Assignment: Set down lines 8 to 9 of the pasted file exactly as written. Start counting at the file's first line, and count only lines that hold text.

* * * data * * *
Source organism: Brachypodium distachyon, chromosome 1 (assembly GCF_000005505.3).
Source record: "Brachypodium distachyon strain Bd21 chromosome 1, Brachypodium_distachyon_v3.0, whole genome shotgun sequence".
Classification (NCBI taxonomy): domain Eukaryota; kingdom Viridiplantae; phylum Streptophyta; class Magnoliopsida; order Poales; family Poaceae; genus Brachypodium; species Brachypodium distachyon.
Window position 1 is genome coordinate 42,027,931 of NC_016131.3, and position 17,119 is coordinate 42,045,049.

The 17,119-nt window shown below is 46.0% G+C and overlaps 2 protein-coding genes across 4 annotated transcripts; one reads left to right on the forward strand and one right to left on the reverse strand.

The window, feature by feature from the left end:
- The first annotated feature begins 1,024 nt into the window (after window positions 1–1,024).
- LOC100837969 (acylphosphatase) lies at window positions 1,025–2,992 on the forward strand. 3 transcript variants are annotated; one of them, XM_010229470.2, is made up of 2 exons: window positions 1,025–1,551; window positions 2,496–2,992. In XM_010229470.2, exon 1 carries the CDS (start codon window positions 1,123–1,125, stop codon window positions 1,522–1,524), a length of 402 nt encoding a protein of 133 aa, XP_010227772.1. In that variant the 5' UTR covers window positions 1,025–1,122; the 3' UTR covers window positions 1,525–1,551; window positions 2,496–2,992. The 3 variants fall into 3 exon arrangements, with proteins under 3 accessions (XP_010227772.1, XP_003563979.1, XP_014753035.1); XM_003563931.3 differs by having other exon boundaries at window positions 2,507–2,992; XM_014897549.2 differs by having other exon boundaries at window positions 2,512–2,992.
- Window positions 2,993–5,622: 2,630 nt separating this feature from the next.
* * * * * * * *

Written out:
- LOC100837969 (acylphosphatase) lies at window positions 1,025–2,992 on the forward strand. 3 transcript variants are annotated; one of them, XM_010229470.2, is made up of 2 exons: window positions 1,025–1,551; window positions 2,496–2,992. In XM_010229470.2, exon 1 carries the CDS (start codon window positions 1,123–1,125, stop codon window positions 1,522–1,524), a length of 402 nt encoding a protein of 133 aa, XP_010227772.1. In that variant the 5' UTR covers window positions 1,025–1,122; the 3' UTR covers window positions 1,525–1,551; window positions 2,496–2,992. The 3 variants fall into 3 exon arrangements, with proteins under 3 accessions (XP_010227772.1, XP_003563979.1, XP_014753035.1); XM_003563931.3 differs by having other exon boundaries at window positions 2,507–2,992; XM_014897549.2 differs by having other exon boundaries at window positions 2,512–2,992.
- Window positions 2,993–5,622: 2,630 nt separating this feature from the next.